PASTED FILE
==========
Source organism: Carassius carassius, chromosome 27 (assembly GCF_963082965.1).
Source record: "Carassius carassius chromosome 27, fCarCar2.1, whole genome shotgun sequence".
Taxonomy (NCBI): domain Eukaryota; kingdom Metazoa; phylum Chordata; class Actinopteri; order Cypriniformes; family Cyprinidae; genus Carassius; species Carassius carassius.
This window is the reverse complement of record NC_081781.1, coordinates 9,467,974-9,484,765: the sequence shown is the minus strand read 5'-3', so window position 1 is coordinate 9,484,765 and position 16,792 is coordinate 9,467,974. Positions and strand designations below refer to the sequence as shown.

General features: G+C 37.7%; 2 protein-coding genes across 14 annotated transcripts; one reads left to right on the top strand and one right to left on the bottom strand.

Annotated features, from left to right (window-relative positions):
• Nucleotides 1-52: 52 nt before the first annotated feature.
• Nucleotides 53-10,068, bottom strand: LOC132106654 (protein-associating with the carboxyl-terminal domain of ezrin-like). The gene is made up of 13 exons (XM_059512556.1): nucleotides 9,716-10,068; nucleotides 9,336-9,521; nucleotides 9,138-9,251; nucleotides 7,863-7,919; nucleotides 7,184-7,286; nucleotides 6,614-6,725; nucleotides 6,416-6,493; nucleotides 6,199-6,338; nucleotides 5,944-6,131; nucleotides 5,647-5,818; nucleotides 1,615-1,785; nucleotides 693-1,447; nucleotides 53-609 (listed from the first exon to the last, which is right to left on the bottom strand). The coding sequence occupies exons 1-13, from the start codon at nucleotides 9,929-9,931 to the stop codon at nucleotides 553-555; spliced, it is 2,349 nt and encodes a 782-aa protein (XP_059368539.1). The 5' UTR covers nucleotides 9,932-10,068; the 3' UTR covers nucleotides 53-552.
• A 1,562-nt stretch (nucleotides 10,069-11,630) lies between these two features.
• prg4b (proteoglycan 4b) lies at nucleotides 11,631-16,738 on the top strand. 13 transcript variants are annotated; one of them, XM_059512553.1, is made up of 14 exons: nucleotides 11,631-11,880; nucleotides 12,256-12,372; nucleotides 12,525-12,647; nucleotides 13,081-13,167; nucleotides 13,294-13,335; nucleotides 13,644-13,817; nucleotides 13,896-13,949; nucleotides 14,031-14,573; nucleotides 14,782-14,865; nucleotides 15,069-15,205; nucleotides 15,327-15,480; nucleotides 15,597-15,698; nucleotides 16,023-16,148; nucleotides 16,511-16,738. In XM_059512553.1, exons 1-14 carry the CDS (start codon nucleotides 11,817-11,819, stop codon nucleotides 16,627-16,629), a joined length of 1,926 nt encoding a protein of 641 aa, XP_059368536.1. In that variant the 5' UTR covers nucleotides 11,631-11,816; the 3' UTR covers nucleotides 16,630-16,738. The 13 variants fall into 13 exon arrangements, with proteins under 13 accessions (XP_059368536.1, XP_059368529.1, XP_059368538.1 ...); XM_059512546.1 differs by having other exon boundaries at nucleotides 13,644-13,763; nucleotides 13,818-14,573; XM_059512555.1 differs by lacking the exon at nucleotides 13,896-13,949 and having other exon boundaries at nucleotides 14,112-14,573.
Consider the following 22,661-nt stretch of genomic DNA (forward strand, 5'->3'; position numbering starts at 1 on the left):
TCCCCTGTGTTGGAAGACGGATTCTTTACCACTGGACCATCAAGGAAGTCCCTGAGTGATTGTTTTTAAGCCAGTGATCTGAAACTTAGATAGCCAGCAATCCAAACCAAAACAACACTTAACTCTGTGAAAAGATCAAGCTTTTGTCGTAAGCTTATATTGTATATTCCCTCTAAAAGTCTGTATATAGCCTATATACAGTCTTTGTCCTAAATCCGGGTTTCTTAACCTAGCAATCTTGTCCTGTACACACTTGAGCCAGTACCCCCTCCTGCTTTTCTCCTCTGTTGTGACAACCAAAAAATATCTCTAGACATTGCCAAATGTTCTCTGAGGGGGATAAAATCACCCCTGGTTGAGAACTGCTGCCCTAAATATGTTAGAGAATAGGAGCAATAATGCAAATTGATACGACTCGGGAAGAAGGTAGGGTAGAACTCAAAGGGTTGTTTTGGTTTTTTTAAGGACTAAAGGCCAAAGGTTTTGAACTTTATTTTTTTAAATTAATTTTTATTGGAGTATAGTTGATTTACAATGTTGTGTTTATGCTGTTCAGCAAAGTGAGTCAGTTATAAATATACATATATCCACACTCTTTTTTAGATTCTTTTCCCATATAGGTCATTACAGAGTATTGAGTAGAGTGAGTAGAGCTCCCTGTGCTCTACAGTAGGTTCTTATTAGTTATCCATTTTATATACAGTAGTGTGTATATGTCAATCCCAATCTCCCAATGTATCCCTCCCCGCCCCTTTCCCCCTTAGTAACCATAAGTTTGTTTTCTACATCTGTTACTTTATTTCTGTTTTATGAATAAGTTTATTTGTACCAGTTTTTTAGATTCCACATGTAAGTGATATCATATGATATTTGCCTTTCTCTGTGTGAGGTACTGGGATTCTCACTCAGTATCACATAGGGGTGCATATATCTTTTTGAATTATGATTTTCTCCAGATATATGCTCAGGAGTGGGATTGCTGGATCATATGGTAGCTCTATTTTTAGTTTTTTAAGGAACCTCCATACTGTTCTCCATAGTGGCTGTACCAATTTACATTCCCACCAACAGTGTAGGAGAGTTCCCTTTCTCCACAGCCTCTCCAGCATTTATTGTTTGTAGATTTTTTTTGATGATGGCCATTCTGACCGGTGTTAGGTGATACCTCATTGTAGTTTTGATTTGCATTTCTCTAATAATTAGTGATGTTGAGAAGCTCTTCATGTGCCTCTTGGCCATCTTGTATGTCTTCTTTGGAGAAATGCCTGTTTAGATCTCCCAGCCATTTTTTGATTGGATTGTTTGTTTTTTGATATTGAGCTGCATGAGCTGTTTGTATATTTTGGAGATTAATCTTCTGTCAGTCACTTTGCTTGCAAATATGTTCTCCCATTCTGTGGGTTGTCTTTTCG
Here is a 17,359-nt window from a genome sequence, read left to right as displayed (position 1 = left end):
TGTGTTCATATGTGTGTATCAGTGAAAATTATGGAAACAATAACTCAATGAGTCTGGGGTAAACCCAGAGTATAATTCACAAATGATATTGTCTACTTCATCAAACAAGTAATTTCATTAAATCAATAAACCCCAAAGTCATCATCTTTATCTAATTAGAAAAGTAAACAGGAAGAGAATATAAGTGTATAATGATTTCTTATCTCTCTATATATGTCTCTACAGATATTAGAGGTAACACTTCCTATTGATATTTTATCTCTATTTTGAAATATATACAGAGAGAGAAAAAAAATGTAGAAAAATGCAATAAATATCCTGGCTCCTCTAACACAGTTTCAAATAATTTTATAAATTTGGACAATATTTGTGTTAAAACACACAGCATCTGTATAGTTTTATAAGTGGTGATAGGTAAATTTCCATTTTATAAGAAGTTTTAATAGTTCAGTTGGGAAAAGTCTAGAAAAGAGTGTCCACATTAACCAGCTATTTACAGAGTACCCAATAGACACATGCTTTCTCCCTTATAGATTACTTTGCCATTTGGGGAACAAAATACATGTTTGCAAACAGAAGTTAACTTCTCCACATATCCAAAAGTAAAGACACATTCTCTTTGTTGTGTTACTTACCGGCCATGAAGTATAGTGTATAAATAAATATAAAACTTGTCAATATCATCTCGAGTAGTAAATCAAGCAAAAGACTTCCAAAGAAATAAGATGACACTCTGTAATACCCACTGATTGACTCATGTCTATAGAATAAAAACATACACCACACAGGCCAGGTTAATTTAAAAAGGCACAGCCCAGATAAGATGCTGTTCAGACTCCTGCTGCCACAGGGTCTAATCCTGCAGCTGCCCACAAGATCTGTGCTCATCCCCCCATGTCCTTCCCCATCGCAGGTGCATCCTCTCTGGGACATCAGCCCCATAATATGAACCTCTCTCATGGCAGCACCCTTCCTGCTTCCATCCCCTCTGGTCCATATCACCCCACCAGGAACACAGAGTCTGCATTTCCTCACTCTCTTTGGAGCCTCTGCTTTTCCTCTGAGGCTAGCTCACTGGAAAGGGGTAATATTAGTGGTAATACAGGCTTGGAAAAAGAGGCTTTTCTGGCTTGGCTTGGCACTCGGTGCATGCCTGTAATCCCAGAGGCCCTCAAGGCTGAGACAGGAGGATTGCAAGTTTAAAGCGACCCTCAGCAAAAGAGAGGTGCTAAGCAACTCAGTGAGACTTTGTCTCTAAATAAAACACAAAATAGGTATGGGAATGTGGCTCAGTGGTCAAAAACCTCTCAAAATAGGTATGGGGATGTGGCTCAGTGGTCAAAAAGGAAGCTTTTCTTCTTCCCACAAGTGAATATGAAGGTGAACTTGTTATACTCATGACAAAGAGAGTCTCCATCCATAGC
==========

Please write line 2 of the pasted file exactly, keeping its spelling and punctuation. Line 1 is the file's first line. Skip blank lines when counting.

Source record: "Carassius carassius chromosome 27, fCarCar2.1, whole genome shotgun sequence".